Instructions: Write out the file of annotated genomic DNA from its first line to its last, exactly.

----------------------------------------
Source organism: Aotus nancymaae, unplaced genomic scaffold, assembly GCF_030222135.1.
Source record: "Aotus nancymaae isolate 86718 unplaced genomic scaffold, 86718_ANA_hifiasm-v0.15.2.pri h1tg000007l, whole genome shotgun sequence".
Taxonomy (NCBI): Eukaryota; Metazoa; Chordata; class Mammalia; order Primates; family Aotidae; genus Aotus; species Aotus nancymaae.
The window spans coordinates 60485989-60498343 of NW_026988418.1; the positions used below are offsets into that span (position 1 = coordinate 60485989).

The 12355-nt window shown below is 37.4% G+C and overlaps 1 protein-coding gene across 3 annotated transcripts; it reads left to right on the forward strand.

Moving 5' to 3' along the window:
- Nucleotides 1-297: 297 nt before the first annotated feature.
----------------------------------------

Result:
Source organism: Aotus nancymaae, unplaced genomic scaffold, assembly GCF_030222135.1.
Source record: "Aotus nancymaae isolate 86718 unplaced genomic scaffold, 86718_ANA_hifiasm-v0.15.2.pri h1tg000007l, whole genome shotgun sequence".
Taxonomy (NCBI): Eukaryota; Metazoa; Chordata; class Mammalia; order Primates; family Aotidae; genus Aotus; species Aotus nancymaae.
The window spans coordinates 60485989-60498343 of NW_026988418.1; the positions used below are offsets into that span (position 1 = coordinate 60485989).

The 12355-nt window shown below is 37.4% G+C and overlaps 1 protein-coding gene across 3 annotated transcripts; it reads left to right on the forward strand.

Moving 5' to 3' along the window:
- Nucleotides 1-297: 297 nt before the first annotated feature.